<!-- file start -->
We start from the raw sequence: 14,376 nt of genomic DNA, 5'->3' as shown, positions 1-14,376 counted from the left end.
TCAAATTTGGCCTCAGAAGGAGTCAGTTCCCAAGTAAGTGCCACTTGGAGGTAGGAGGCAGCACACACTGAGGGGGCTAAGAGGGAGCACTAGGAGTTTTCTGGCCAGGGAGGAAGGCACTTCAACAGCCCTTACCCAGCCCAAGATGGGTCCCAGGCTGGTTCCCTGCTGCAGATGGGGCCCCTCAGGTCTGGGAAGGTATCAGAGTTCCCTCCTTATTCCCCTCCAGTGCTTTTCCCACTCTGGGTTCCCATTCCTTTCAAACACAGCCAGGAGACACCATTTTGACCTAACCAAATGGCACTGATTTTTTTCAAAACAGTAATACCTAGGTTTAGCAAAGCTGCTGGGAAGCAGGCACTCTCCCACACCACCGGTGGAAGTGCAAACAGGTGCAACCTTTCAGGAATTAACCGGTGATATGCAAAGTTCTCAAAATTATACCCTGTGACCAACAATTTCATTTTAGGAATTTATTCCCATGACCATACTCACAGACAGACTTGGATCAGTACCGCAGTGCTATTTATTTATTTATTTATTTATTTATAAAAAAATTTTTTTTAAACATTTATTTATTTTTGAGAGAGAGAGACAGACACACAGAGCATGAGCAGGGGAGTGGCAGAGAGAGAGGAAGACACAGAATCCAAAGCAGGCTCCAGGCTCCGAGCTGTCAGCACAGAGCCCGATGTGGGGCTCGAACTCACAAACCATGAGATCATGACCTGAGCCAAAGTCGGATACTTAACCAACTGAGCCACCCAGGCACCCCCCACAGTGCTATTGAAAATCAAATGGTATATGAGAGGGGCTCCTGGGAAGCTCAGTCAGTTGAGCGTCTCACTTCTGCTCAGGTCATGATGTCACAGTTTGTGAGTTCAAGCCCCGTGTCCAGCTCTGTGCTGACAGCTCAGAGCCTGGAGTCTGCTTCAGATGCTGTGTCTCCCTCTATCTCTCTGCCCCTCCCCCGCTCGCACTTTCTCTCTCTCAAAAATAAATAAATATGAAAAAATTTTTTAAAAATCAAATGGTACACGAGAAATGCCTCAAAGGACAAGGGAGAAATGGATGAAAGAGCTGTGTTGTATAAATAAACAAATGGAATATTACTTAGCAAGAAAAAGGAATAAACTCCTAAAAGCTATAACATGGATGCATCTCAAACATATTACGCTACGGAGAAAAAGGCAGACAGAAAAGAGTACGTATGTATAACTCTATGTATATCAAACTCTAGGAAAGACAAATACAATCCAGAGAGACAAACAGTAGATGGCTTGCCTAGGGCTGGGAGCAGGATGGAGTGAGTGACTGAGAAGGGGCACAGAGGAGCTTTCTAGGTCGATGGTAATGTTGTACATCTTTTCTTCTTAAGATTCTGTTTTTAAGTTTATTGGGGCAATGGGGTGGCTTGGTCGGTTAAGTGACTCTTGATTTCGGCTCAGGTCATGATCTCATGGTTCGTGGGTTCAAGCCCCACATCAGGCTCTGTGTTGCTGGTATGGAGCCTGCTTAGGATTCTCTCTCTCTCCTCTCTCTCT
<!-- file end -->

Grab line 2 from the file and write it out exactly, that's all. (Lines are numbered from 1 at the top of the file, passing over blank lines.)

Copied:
TCAAATTTGGCCTCAGAAGGAGTCAGTTCCCAAGTAAGTGCCACTTGGAGGTAGGAGGCAGCACACACTGAGGGGGCTAAGAGGGAGCACTAGGAGTTTTCTGGCCAGGGAGGAAGGCACTTCAACAGCCCTTACCCAGCCCAAGATGGGTCCCAGGCTGGTTCCCTGCTGCAGATGGGGCCCCTCAGGTCTGGGAAGGTATCAGAGTTCCCTCCTTATTCCCCTCCAGTGCTTTTCCCACTCTGGGTTCCCATTCCTTTCAAACACAGCCAGGAGACACCATTTTGACCTAACCAAATGGCACTGATTTTTTTCAAAACAGTAATACCTAGGTTTAGCAAAGCTGCTGGGAAGCAGGCACTCTCCCACACCACCGGTGGAAGTGCAAACAGGTGCAACCTTTCAGGAATTAACCGGTGATATGCAAAGTTCTCAAAATTATACCCTGTGACCAACAATTTCATTTTAGGAATTTATTCCCATGACCATACTCACAGACAGACTTGGATCAGTACCGCAGTGCTATTTATTTATTTATTTATTTATTTATAAAAAAATTTTTTTTAAACATTTATTTATTTTTGAGAGAGAGAGACAGACACACAGAGCATGAGCAGGGGAGTGGCAGAGAGAGAGGAAGACACAGAATCCAAAGCAGGCTCCAGGCTCCGAGCTGTCAGCACAGAGCCCGATGTGGGGCTCGAACTCACAAACCATGAGATCATGACCTGAGCCAAAGTCGGATACTTAACCAACTGAGCCACCCAGGCACCCCCCACAGTGCTATTGAAAATCAAATGGTATATGAGAGGGGCTCCTGGGAAGCTCAGTCAGTTGAGCGTCTCACTTCTGCTCAGGTCATGATGTCACAGTTTGTGAGTTCAAGCCCCGTGTCCAGCTCTGTGCTGACAGCTCAGAGCCTGGAGTCTGCTTCAGATGCTGTGTCTCCCTCTATCTCTCTGCCCCTCCCCCGCTCGCACTTTCTCTCTCTCAAAAATAAATAAATATGAAAAAATTTTTTAAAAATCAAATGGTACACGAGAAATGCCTCAAAGGACAAGGGAGAAATGGATGAAAGAGCTGTGTTGTATAAATAAACAAATGGAATATTACTTAGCAAGAAAAAGGAATAAACTCCTAAAAGCTATAACATGGATGCATCTCAAACATATTACGCTACGGAGAAAAAGGCAGACAGAAAAGAGTACGTATGTATAACTCTATGTATATCAAACTCTAGGAAAGACAAATACAATCCAGAGAGACAAACAGTAGATGGCTTGCCTAGGGCTGGGAGCAGGATGGAGTGAGTGACTGAGAAGGGGCACAGAGGAGCTTTCTAGGTCGATGGTAATGTTGTACATCTTTTCTTCTTAAGATTCTGTTTTTAAGTTTATTGGGGCAATGGGGTGGCTTGGTCGGTTAAGTGACTCTTGATTTCGGCTCAGGTCATGATCTCATGGTTCGTGGGTTCAAGCCCCACATCAGGCTCTGTGTTGCTGGTATGGAGCCTGCTTAGGATTCTCTCTCTCTCCTCTCTCTCT